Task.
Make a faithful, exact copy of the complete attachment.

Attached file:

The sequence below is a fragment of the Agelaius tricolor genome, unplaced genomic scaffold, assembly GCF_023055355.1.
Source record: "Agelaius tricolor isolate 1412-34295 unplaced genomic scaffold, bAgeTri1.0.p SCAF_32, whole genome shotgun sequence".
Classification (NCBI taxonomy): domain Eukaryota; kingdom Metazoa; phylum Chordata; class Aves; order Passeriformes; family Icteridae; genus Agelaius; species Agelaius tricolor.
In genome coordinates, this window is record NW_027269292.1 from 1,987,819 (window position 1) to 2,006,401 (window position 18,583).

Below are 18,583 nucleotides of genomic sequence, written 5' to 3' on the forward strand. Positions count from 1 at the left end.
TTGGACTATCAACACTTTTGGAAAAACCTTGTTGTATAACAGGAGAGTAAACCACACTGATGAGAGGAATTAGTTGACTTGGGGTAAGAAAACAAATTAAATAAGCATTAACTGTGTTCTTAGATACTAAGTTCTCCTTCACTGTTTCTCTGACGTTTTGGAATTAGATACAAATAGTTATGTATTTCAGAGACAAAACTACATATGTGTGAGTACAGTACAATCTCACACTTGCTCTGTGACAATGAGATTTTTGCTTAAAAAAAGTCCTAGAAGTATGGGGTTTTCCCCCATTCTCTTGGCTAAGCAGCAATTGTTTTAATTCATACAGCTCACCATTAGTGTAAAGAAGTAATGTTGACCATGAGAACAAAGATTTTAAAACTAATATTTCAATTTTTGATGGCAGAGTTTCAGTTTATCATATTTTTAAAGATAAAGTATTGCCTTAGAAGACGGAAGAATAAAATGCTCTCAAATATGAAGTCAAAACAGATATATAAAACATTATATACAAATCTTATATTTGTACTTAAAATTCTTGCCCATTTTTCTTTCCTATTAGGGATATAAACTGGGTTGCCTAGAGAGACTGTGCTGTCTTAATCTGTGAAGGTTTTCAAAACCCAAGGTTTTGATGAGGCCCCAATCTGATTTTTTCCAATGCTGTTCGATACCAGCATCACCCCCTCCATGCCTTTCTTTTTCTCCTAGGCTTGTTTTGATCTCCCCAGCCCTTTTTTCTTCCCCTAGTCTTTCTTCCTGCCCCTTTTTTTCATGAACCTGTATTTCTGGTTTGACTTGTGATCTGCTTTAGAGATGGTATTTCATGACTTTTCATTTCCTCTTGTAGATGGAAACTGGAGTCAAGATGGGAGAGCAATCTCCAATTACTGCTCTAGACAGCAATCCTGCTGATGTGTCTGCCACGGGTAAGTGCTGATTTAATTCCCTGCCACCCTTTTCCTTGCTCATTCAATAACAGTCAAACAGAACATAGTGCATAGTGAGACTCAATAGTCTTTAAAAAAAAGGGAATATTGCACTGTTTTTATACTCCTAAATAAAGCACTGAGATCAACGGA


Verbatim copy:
The sequence below is a fragment of the Agelaius tricolor genome, unplaced genomic scaffold, assembly GCF_023055355.1.
Source record: "Agelaius tricolor isolate 1412-34295 unplaced genomic scaffold, bAgeTri1.0.p SCAF_32, whole genome shotgun sequence".
Classification (NCBI taxonomy): domain Eukaryota; kingdom Metazoa; phylum Chordata; class Aves; order Passeriformes; family Icteridae; genus Agelaius; species Agelaius tricolor.
In genome coordinates, this window is record NW_027269292.1 from 1,987,819 (window position 1) to 2,006,401 (window position 18,583).

Below are 18,583 nucleotides of genomic sequence, written 5' to 3' on the forward strand. Positions count from 1 at the left end.
TTGGACTATCAACACTTTTGGAAAAACCTTGTTGTATAACAGGAGAGTAAACCACACTGATGAGAGGAATTAGTTGACTTGGGGTAAGAAAACAAATTAAATAAGCATTAACTGTGTTCTTAGATACTAAGTTCTCCTTCACTGTTTCTCTGACGTTTTGGAATTAGATACAAATAGTTATGTATTTCAGAGACAAAACTACATATGTGTGAGTACAGTACAATCTCACACTTGCTCTGTGACAATGAGATTTTTGCTTAAAAAAAGTCCTAGAAGTATGGGGTTTTCCCCCATTCTCTTGGCTAAGCAGCAATTGTTTTAATTCATACAGCTCACCATTAGTGTAAAGAAGTAATGTTGACCATGAGAACAAAGATTTTAAAACTAATATTTCAATTTTTGATGGCAGAGTTTCAGTTTATCATATTTTTAAAGATAAAGTATTGCCTTAGAAGACGGAAGAATAAAATGCTCTCAAATATGAAGTCAAAACAGATATATAAAACATTATATACAAATCTTATATTTGTACTTAAAATTCTTGCCCATTTTTCTTTCCTATTAGGGATATAAACTGGGTTGCCTAGAGAGACTGTGCTGTCTTAATCTGTGAAGGTTTTCAAAACCCAAGGTTTTGATGAGGCCCCAATCTGATTTTTTCCAATGCTGTTCGATACCAGCATCACCCCCTCCATGCCTTTCTTTTTCTCCTAGGCTTGTTTTGATCTCCCCAGCCCTTTTTTCTTCCCCTAGTCTTTCTTCCTGCCCCTTTTTTTCATGAACCTGTATTTCTGGTTTGACTTGTGATCTGCTTTAGAGATGGTATTTCATGACTTTTCATTTCCTCTTGTAGATGGAAACTGGAGTCAAGATGGGAGAGCAATCTCCAATTACTGCTCTAGACAGCAATCCTGCTGATGTGTCTGCCACGGGTAAGTGCTGATTTAATTCCCTGCCACCCTTTTCCTTGCTCATTCAATAACAGTCAAACAGAACATAGTGCATAGTGAGACTCAATAGTCTTTAAAAAAAAGGGAATATTGCACTGTTTTTATACTCCTAAATAAAGCACTGAGATCAACGGA